....fun....
Fun is a weird word. There is no cognitive in any language but English that directly corresponds to the word fun, and it seems to be the word that's thrown around most when evaluating a videogame. Here's the problem, fun is a very flimsy catch-all word that could mean just about anything depending on the conversation, just like saying something is art. Entertaining, amusing, enjoyable, etc. are all better, more specific words. Basing your opinion on the word fun is just going to create confusion. Use at your own risk.

Some Often-Discussed Subjects That Will Probably Come Up and Are Totally Cool to Talk About

Stories in Games, Branching Narratives and Cutscenes
An often-used argument is that games have stories and such and that this alone validates games as a creative medium. The often-used rebuttal is that much of the story in a game is revealed in parts of the game that aren't actually the game; in the words of David Jaffe: "Dude, you cried during a fucking cutscene!" Games often cited in this argument the Metal Gear Solid and Final Fantasy series. Lot of cutscene, but does the gameplay correspond to the story? A good question to ask is, would the story be better in a game than in a book or a movie? Still, an interactive and story is definitely a worth discussion.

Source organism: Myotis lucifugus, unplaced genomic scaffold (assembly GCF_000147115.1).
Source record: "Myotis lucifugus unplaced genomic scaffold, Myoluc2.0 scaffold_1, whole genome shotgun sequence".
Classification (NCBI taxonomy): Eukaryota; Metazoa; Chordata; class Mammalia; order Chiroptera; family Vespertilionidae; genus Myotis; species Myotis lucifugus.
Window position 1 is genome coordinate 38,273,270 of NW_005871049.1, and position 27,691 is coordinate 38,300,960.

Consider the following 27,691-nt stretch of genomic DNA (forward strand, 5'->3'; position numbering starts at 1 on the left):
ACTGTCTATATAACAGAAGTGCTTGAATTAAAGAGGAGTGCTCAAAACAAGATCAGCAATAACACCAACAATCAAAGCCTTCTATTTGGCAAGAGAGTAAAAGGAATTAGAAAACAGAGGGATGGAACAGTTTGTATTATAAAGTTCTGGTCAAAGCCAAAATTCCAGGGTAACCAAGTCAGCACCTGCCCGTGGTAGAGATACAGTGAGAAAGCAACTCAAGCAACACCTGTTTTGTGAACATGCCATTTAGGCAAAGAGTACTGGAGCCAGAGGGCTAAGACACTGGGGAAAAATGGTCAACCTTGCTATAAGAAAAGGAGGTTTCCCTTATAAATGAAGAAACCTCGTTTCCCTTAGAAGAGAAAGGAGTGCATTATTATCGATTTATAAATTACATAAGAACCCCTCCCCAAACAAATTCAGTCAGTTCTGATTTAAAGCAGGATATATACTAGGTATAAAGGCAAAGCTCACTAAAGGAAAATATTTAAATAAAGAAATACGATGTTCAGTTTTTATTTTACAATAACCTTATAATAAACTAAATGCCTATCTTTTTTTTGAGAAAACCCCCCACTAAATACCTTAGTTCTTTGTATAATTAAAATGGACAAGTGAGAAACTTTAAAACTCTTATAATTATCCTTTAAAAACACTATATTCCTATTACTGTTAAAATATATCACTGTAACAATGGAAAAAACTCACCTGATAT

Gameplay Itself Being the "Art"
I hope this will be discussed a lot. I don't think there's any doubt that stories, graphics and music can be considered artistic and sophisticated. If you look at the actual design and engineering of a game, is that part of it an art? If you strip a game of its music, story, and visuals can you still have something that can evoke a wide assortment of emotions and thought to the point that movies and books can?

The Industry's (Un)Willingness to Make "Art" Games
I think this will come up somewhat. There's a lot of money going into AAA videogames, and it's understandable that publishers will want to see a return for that money and play it safe when making games. There is very little risk-taking in the videogame industry compared to other mediums, and that certainly can create doubt over whether there can be a Citizen Kane or a even a Ben Hur of videogames.

Authorial Control Versus Player Interaction
That games are interactive creates some interesting conundrums for a game designer. How do they present a crafted, artistic statement when the player can go and fuck things up in their game? Okay, that's a gross simplification of the issue, but nevertheless, how much a developer has control over their videogame is definitely an issue worth discussing.

Most Games that Try to Be Art are Terrible